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The Wonders of Solitude

The Wonders of Solitude

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The Wonders of Solitude

138 pages
1 hour
Dec 21, 2011


?This diverse group of poets, novelists, artists, theologians, explorers, and psychologists muse on solitude as a means of discovering God and self, and as inspiration for creativity and inner peace. They grapple with how to reconcile the spirit of community with the spirit of seclusion, and, ultimately, how to use the power of silence and solitude to counter the distractions of our daily lives. The Wonders of Solitude is an inspiring companion in the struggle to remove ourselves, as Salwak writes, from “our peripheral concerns, from the pressures of a madly active world, and to return to the center where life is sacred — a humble miracle and mystery.”
Dec 21, 2011

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The Wonders of Solitude - New World Library











New World Library

14 Pamaron Way

Novato, CA 94943

© 1998 Dale Salwak

Cover and text design: Aaron Kenedi

Cover photo: © Natural Selection

All rights reserved. This book may not be reproduced in whole or in part without written permission from the publisher, except by a reviewer who may quote brief passages in a review; nor may any part of this book be reproduced, stored in a retrieval system, or transmitted in any form or by any means electronic, mechanical, photocopying, recording, or other, without written permission from the publisher.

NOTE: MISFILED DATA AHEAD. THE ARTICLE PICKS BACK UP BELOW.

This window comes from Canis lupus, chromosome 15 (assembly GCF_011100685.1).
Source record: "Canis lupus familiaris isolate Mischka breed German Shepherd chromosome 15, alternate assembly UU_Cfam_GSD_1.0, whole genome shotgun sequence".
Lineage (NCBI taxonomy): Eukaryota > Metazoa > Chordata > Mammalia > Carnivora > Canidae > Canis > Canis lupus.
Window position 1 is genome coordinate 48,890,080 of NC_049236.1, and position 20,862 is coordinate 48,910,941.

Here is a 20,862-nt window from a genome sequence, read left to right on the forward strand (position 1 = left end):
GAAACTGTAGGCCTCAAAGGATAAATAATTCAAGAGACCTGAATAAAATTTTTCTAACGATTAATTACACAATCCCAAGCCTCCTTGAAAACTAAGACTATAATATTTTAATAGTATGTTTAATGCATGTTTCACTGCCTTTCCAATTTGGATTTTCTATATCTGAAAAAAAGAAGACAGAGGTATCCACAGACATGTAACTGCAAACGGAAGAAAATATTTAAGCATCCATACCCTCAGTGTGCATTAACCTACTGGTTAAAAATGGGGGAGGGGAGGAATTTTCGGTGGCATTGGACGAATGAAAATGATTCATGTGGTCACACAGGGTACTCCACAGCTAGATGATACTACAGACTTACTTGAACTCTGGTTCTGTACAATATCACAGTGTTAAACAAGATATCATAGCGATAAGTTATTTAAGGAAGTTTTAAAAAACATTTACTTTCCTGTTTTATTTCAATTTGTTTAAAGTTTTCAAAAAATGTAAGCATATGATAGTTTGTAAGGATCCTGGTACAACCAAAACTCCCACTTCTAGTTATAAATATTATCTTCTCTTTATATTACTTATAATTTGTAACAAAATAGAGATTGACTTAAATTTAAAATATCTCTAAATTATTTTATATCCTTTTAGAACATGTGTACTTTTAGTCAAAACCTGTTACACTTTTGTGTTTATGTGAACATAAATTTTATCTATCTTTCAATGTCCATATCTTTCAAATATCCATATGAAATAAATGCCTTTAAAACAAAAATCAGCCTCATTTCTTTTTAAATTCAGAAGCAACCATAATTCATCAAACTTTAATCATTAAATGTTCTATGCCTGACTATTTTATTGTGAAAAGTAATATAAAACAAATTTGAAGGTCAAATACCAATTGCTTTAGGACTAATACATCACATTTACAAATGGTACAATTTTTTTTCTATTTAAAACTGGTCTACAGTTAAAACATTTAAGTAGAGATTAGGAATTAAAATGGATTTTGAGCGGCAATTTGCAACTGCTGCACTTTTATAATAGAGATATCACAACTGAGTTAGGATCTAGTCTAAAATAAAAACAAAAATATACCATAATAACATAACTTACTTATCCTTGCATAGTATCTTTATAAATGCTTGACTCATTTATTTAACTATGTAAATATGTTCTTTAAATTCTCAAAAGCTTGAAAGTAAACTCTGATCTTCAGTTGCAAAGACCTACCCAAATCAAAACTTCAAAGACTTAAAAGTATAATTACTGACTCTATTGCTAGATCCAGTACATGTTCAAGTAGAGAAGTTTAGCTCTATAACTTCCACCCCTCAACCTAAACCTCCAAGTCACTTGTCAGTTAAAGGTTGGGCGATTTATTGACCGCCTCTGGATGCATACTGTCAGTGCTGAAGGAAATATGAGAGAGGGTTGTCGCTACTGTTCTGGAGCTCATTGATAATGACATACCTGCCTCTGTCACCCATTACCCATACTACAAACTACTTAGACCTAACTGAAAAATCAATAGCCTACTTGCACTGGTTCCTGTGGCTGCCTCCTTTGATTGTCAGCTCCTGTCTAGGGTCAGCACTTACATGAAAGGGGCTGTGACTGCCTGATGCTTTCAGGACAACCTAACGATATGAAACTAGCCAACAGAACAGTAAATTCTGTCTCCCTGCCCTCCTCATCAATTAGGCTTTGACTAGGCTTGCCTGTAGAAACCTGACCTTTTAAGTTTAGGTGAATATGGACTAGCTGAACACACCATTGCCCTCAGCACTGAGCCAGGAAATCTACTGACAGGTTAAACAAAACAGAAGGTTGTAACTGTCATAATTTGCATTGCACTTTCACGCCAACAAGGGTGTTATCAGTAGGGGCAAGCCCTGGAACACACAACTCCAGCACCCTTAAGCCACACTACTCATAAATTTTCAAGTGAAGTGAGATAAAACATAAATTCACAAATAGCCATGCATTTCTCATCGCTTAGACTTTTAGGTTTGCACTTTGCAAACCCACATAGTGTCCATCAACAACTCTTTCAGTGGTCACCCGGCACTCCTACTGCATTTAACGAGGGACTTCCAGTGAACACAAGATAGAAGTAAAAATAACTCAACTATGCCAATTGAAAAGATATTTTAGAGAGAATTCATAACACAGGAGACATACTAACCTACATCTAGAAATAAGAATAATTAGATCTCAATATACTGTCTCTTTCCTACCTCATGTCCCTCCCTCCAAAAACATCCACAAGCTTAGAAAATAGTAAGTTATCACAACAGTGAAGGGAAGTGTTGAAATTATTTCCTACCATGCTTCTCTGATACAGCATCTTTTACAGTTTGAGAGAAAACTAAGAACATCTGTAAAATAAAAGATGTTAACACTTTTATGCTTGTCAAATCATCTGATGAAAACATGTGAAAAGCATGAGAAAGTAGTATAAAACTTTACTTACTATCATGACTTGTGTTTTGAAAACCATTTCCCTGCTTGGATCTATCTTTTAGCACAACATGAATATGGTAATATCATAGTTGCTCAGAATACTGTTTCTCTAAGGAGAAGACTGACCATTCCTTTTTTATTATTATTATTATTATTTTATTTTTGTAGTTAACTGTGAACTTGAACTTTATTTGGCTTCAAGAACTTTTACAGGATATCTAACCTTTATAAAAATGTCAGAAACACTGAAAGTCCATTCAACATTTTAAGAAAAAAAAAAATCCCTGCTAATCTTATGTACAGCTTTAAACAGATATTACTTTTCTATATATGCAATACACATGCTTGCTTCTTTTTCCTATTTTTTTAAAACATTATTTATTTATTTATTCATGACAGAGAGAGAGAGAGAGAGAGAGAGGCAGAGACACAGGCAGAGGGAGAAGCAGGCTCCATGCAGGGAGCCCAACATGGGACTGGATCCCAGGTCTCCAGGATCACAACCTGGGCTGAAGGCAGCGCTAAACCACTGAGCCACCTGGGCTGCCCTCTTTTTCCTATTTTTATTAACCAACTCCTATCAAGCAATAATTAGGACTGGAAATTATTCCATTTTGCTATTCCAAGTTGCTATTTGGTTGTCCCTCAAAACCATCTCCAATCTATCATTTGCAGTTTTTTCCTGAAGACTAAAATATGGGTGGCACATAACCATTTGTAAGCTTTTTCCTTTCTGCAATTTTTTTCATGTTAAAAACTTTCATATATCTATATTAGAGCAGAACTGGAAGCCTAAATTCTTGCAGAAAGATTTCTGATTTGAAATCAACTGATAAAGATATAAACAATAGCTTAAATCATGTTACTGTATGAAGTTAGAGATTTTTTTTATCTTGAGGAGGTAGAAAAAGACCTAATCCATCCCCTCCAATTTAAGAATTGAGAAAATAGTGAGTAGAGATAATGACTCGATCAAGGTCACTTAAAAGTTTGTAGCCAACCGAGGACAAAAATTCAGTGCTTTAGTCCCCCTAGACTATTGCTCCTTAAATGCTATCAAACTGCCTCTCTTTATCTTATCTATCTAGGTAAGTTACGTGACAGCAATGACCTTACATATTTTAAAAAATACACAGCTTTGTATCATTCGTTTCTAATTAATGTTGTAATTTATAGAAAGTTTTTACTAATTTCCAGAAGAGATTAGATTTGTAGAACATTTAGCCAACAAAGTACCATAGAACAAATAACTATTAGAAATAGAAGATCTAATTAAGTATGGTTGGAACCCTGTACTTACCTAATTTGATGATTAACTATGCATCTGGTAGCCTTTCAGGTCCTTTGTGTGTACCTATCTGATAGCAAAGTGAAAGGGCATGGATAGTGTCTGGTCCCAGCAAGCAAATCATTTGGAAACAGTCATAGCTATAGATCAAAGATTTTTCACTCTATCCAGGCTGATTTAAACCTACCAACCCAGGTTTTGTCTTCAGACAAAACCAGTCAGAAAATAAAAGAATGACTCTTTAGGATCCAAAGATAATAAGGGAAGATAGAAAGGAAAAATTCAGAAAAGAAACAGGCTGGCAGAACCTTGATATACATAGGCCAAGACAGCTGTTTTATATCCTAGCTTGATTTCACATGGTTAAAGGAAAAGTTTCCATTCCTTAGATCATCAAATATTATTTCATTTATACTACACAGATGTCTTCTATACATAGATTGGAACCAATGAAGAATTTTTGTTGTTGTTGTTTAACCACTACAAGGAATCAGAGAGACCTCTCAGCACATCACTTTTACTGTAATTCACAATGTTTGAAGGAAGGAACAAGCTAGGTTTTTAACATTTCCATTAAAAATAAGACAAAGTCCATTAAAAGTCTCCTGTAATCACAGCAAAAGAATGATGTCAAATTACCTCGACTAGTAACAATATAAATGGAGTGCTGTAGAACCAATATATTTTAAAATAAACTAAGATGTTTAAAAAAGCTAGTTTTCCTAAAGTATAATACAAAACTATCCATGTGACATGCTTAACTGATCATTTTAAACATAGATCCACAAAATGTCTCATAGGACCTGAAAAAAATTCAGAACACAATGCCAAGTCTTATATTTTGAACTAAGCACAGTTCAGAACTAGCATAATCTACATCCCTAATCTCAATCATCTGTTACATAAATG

Library of Congress Cataloging-in-Publication Data

The wonders of solitude / edited by Dale Salwak;

Foreword by Hugh Prather

p. cm. — (The classic wisdom collection)

1. Solitude — Quotations, maxims, etc.

I. Salwak, Dale. II. Series.

BJ1499.S6W66 1995

128’.4 — dc20                                            94-40474


ISBN 1-57731-026-8

First printing, April 1998

Printed in Canada on acid-free paper

Distributed by Publishers Group West

10 9 8 7 6 5 4 3 2 1

For Jim and Heather Shuemaker


FOREWORD — by Hugh Prather

INTRODUCTION — by Dale Salwak

CHAPTER ONE — A Noisy World

CHAPTER TWO — Solitude as Discovery

Finding the Self

Finding God

CHAPTER THREE — Solitude as Inspiration

Inward Peace


CHAPTER FOUR — Solitude and the Natural World

CHAPTER FIVE — Other Places of Solitude

At Home

In Houses of Worship

Among Others

Within the Human Heart

CHAPTER SIX — The Power of Silence




by Hugh Prather


Oblivion is an absence of intrusive sounds, disturbing sights, and everything else. Yet oblivion is not solitude. Death, in a sense, is getting away from it all, or so we sometimes like to think. Yet death is not solitude.

Surely mere absence could not inspire a book like this. Solitude is wondrous because of what it contains, not what it lacks. Solitude is a place of stillness and joy that is found in the heart, and once found, becomes all-encompassing. It is a window from the soul that looks upon everything and sees unity. Because it resides in our heart, and not simply in circumstances, solitude need never be delayed until a more convenient time. We can, and probably should, schedule moments in which to practice solitude. But our lives inevitably conspire against us. Eventually, we learn to quickly find that place of quietness within us, regardless of the events swirling around us.